Shedding Our Heavy Coats

On the first day of spring, I stood at our back door and noted the curtain of fabric bulging from the wall-mounted coat rack in our kitchen. This solid fortress of extra clothing exposed winter’s fierce and unpredictable temperament. 

The wall was overflowing with coats for every option of weather, for each member of our family. It held my black down coat for the coldest days, Jamie’s rain jacket, a hooded winter coat for both boys, a fleece jacket for me, a fleece jacket for Jamie, Jackson’s hunter green hoodie, a lightweight coat for Parker, and quite a few more. So many, many coats.  

My eyes had grown tired of looking upon this jumbled mess, and I decided the excess of scarves and hats and coats was no longer needed. After all, spring had officially arrived.

I lifted each winter coat off its metal hanger and draped it over my left forearm, where the heaping stack grew and grew and grew. Then I delivered them to a bedroom closet for safekeeping until next winter.  

When I returned to the kitchen I glanced in the corner and noticed the newfound space unveiled. The hangers were no longer overburdened with layers of fabric. A lightness had returned and I sensed the space could once again breathe easy.

I had felt the same lightness earlier that morning when I awoke to the sound of little boys squealing with laughter. The feeling persisted as Parker chased rowdy birds and squirrels on the front lawn before preschool. No coats were needed as we raced out the door and climbed into our champagne minivan. Jackson pleaded with me to crank up Justin Timberlake’s “Can’t Stop the Feeling” so that not a soul we passed on the road could possibly doubt all the sunshine in his pocket.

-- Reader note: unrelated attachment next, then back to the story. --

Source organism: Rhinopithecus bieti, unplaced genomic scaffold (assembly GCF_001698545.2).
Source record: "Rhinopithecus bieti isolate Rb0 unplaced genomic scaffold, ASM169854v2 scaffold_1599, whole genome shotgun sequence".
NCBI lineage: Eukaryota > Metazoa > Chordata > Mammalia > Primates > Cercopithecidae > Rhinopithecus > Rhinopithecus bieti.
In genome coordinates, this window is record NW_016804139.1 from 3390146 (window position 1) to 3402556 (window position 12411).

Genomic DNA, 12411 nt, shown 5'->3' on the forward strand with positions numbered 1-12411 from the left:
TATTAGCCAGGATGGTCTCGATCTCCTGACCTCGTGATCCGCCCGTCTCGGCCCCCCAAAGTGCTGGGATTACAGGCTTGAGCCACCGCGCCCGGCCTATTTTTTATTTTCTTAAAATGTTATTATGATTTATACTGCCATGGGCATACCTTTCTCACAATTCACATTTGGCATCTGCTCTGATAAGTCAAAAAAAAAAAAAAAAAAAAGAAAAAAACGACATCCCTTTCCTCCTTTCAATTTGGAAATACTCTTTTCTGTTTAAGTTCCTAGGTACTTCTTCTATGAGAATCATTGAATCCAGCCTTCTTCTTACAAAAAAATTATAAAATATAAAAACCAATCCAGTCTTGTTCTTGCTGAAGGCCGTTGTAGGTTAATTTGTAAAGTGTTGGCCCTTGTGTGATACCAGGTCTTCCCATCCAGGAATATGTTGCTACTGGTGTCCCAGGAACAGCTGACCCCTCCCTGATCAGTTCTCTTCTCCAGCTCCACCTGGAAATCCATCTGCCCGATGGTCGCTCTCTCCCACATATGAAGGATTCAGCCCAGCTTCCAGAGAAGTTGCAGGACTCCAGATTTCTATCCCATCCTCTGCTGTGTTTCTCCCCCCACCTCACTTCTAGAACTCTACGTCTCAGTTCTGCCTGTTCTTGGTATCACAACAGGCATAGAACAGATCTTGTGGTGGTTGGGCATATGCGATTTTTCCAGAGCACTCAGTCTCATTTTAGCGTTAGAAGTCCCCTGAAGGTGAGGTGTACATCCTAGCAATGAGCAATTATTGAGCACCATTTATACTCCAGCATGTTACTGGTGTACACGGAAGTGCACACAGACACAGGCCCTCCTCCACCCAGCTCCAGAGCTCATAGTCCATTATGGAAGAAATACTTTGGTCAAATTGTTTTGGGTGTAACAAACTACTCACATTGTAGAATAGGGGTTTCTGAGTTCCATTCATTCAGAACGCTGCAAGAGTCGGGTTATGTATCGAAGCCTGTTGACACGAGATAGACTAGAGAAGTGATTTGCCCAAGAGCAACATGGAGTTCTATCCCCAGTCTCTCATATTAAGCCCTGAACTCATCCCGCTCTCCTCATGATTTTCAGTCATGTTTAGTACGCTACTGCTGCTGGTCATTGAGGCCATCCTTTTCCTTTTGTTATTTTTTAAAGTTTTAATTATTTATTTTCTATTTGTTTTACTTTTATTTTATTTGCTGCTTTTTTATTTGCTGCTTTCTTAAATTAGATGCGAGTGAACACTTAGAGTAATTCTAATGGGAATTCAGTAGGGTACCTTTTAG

Lightness was riding proudly through the spring air and nestled in the empty spaces around my coat rack. It was pulsing out our van windows and soaring within me. Where had it come from?

In short, everywhere.  

It is in the collective blooms of lavender phlox and in three-year-olds who utter “Mama” every sixth word they speak. It is there as we eat peanut butter sandwiches on the front porch and in the vibrant trills and calls of birds just before daybreak. It is in music and motion and the sun as it warms my aging skin. It is there when I write, when I give a voice to my own truths. It is there as our heaviest coats fall away, as our shoulders and our hearts are set free from the weight they have carried. 

Farewell long winter!
Farewell heavy, heavy coats!

Spring is calling us forth.  

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